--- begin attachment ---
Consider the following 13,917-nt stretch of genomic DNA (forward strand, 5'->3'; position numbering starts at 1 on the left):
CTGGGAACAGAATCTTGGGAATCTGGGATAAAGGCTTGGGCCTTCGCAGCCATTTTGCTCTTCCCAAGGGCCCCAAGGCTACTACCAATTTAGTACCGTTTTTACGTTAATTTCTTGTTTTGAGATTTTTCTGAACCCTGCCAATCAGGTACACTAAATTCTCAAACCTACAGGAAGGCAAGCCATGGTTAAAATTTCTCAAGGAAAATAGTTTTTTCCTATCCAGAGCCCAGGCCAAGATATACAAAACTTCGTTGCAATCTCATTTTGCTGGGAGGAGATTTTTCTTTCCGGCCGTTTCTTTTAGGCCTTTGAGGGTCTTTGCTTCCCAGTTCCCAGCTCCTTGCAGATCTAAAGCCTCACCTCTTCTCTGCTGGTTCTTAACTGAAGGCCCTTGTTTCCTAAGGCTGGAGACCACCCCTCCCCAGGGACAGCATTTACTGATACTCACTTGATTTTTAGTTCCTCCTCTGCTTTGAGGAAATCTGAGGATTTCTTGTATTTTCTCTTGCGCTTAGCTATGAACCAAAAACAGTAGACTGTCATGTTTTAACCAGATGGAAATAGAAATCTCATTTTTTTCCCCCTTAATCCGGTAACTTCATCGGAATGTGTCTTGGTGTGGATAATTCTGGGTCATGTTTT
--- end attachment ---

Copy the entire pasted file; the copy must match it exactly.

Consider the following 13,917-nt stretch of genomic DNA (forward strand, 5'->3'; position numbering starts at 1 on the left):
CTGGGAACAGAATCTTGGGAATCTGGGATAAAGGCTTGGGCCTTCGCAGCCATTTTGCTCTTCCCAAGGGCCCCAAGGCTACTACCAATTTAGTACCGTTTTTACGTTAATTTCTTGTTTTGAGATTTTTCTGAACCCTGCCAATCAGGTACACTAAATTCTCAAACCTACAGGAAGGCAAGCCATGGTTAAAATTTCTCAAGGAAAATAGTTTTTTCCTATCCAGAGCCCAGGCCAAGATATACAAAACTTCGTTGCAATCTCATTTTGCTGGGAGGAGATTTTTCTTTCCGGCCGTTTCTTTTAGGCCTTTGAGGGTCTTTGCTTCCCAGTTCCCAGCTCCTTGCAGATCTAAAGCCTCACCTCTTCTCTGCTGGTTCTTAACTGAAGGCCCTTGTTTCCTAAGGCTGGAGACCACCCCTCCCCAGGGACAGCATTTACTGATACTCACTTGATTTTTAGTTCCTCCTCTGCTTTGAGGAAATCTGAGGATTTCTTGTATTTTCTCTTGCGCTTAGCTATGAACCAAAAACAGTAGACTGTCATGTTTTAACCAGATGGAAATAGAAATCTCATTTTTTTCCCCCTTAATCCGGTAACTTCATCGGAATGTGTCTTGGTGTGGATAATTCTGGGTCATGTTTT